The Gadling team was in Austin, TX last weekend for our annual meet-up. I was the first to arrive in town and decided to take a walk to a taquería that a friend had recommended. It was located in East Austin, a predominantly Mexican neighborhood tucked away on the other side of I-35 from 6th Street and the clubs and restaurants that keep Austin hopping into the morning hours. East Austin is a sleepier part of town filled with one-story houses on small plots of land and authentic Mexican restaurants and cantinas. It’s the part of town where you don’t encounter as many people walking along the streets, but the ones that you do nod, say hello and make you feel welcome in the neighborhood. It’s also home to a Ruth’s Piñata Land, a store that ended up being the highlight of my Austin weekend.
%Gallery-92280%Why, in a weekend filled with amazing Mexican food, mouthwatering barbecue and a street fair bigger than some carnivals, would I remember a piñata more than anything else? Well, it’s not the piñata in and of itself. It’s what it represents. It was happenstance that I found that shop. It was because I was acting on a recommendation from a friend, chose to walk rather than take a cab on a hot Spring day and meandered down that street because of the timing of the street lights. It was an unplanned trip to a business that most tourists and travelers would walk by without much of a thought. For me, it became a story and a running joke over the weekend.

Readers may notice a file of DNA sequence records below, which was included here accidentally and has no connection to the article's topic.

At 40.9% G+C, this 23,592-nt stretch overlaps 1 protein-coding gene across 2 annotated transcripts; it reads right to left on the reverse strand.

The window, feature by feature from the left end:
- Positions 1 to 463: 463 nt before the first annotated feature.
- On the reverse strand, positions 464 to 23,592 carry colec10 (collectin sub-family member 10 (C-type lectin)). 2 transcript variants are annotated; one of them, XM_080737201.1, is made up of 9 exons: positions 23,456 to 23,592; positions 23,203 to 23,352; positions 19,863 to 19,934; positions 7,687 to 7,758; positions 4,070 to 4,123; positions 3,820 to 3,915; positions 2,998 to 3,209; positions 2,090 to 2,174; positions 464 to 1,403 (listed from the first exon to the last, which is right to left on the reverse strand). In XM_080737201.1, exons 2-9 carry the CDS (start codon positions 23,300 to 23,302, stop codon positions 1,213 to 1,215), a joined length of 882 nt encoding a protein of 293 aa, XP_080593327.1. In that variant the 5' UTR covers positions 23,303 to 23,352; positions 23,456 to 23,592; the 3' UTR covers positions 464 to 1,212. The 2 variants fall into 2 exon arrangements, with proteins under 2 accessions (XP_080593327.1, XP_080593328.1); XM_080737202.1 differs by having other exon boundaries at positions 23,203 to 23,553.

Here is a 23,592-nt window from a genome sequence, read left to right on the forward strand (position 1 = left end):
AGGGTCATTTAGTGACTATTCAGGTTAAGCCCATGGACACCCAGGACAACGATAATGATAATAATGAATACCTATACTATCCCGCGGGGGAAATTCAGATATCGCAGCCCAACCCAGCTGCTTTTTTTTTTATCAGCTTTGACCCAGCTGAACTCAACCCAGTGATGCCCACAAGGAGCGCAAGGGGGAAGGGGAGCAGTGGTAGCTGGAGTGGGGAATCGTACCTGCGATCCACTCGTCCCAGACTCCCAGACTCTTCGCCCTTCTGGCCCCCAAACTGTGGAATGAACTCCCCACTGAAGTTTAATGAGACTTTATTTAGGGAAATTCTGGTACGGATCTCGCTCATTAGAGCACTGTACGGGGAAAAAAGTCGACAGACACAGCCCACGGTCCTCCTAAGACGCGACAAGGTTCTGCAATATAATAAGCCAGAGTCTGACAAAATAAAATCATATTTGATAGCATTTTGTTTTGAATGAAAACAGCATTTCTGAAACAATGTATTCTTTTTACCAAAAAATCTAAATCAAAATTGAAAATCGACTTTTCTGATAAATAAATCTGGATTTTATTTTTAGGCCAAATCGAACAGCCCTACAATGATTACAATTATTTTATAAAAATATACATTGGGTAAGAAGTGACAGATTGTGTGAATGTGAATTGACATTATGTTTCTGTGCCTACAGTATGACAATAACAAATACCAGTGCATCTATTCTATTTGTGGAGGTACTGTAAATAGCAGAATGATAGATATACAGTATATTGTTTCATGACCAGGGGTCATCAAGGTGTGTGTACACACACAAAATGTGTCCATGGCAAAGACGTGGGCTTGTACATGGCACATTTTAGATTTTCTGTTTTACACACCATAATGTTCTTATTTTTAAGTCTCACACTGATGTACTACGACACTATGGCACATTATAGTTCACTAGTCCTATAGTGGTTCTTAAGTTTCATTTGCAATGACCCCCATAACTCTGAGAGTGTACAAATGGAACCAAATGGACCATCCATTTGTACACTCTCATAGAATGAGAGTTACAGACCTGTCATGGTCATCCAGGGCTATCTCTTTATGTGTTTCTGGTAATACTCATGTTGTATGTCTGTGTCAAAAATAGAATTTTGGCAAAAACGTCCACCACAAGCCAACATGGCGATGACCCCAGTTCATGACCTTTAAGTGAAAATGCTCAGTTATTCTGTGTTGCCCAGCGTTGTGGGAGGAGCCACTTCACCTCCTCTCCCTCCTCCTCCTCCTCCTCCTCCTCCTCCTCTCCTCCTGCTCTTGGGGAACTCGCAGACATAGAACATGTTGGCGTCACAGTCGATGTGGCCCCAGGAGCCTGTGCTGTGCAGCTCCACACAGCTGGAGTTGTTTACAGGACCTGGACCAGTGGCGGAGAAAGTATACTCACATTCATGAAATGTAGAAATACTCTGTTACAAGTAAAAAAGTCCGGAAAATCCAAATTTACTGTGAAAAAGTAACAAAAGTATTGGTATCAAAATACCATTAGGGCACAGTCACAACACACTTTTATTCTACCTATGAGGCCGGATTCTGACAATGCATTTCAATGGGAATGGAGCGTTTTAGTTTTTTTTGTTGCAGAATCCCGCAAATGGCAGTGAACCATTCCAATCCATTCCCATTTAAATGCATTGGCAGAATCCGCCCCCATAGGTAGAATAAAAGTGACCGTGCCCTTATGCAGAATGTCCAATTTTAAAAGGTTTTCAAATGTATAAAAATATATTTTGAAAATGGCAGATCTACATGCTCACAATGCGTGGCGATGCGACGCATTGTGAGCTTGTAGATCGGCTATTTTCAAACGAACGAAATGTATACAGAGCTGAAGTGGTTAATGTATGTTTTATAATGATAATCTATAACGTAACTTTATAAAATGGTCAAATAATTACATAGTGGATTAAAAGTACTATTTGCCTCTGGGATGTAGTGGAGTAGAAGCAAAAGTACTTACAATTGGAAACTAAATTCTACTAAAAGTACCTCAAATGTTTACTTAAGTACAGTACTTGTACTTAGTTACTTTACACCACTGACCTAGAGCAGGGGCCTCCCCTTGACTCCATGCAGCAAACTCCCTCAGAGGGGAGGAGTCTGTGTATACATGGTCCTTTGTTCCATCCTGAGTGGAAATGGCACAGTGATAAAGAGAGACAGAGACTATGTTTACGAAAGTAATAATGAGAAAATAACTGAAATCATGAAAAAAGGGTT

I stopped into Ruth’s Piñata Land purely for giggles but left with so much more. I had hysterical photos (see gallery), a good story and, yes, a piñata (of the Hello Kitty variety).
As the rest of the Gadling crew arrived in Austin, we began to engage in more traditional activities in the busier parts of Austin. We dined on 6th Street, shopped in SoCo and checked out the Capitol Building. But something kept drawing me to East Austin. Some of us took a field trip back there for another fantastic breakfast at Joe’s Bakery (which we highly recommend) and a quick shopping experience at Mustang Jewelry & Pawn. Not your typical tourist fare, but an experience that we all enjoyed thoroughly.
So, is my point that you should all go to piñata stores and pawn shops? Not exactly. All I’m saying is that you should keep your eyes and minds open. If you see something quirky, interesting or just plain weird, take a closer look. You never know what you’ll find if you wander around with no agenda, no schedule and no preconceived notions. We should all find our own piñata shop in whatever form it takes.
Note: Sadly, I left the Hello Kitty piñata in the back Andrew Evans’ rental car…which was towed…and never recovered due to time restraints. We hope that she found a good home in the impound lot.